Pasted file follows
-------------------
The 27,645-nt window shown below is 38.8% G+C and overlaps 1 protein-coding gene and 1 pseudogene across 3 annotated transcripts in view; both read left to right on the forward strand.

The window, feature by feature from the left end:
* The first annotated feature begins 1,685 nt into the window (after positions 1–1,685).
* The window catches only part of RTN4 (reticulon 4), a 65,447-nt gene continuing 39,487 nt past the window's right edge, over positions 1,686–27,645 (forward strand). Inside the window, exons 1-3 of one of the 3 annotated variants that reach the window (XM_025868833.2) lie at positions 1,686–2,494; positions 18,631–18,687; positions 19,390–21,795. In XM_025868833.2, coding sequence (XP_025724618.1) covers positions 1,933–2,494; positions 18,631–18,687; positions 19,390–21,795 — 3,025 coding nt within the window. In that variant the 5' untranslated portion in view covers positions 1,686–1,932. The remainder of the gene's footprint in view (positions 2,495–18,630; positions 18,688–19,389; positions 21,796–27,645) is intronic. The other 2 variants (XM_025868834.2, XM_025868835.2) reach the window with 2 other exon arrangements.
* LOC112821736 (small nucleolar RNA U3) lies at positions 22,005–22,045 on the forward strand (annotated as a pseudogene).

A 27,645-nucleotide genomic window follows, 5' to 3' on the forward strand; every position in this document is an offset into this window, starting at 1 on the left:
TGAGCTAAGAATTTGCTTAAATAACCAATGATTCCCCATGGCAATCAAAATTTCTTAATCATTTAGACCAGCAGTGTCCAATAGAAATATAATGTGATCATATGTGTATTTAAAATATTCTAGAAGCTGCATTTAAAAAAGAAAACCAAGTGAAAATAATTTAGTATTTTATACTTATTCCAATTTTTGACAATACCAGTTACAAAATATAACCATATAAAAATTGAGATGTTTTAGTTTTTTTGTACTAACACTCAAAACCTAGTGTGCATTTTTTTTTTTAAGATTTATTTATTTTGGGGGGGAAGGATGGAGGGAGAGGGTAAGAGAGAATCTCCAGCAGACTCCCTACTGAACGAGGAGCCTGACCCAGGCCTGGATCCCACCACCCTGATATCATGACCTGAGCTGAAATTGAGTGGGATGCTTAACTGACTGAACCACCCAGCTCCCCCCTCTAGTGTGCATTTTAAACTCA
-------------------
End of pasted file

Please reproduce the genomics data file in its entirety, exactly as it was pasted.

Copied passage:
The 27,645-nt window shown below is 38.8% G+C and overlaps 1 protein-coding gene and 1 pseudogene across 3 annotated transcripts in view; both read left to right on the forward strand.

The window, feature by feature from the left end:
* The first annotated feature begins 1,685 nt into the window (after positions 1–1,685).
* The window catches only part of RTN4 (reticulon 4), a 65,447-nt gene continuing 39,487 nt past the window's right edge, over positions 1,686–27,645 (forward strand). Inside the window, exons 1-3 of one of the 3 annotated variants that reach the window (XM_025868833.2) lie at positions 1,686–2,494; positions 18,631–18,687; positions 19,390–21,795. In XM_025868833.2, coding sequence (XP_025724618.1) covers positions 1,933–2,494; positions 18,631–18,687; positions 19,390–21,795 — 3,025 coding nt within the window. In that variant the 5' untranslated portion in view covers positions 1,686–1,932. The remainder of the gene's footprint in view (positions 2,495–18,630; positions 18,688–19,389; positions 21,796–27,645) is intronic. The other 2 variants (XM_025868834.2, XM_025868835.2) reach the window with 2 other exon arrangements.
* LOC112821736 (small nucleolar RNA U3) lies at positions 22,005–22,045 on the forward strand (annotated as a pseudogene).

A 27,645-nucleotide genomic window follows, 5' to 3' on the forward strand; every position in this document is an offset into this window, starting at 1 on the left:
TGAGCTAAGAATTTGCTTAAATAACCAATGATTCCCCATGGCAATCAAAATTTCTTAATCATTTAGACCAGCAGTGTCCAATAGAAATATAATGTGATCATATGTGTATTTAAAATATTCTAGAAGCTGCATTTAAAAAAGAAAACCAAGTGAAAATAATTTAGTATTTTATACTTATTCCAATTTTTGACAATACCAGTTACAAAATATAACCATATAAAAATTGAGATGTTTTAGTTTTTTTGTACTAACACTCAAAACCTAGTGTGCATTTTTTTTTTTAAGATTTATTTATTTTGGGGGGGAAGGATGGAGGGAGAGGGTAAGAGAGAATCTCCAGCAGACTCCCTACTGAACGAGGAGCCTGACCCAGGCCTGGATCCCACCACCCTGATATCATGACCTGAGCTGAAATTGAGTGGGATGCTTAACTGACTGAACCACCCAGCTCCCCCCTCTAGTGTGCATTTTAAACTCA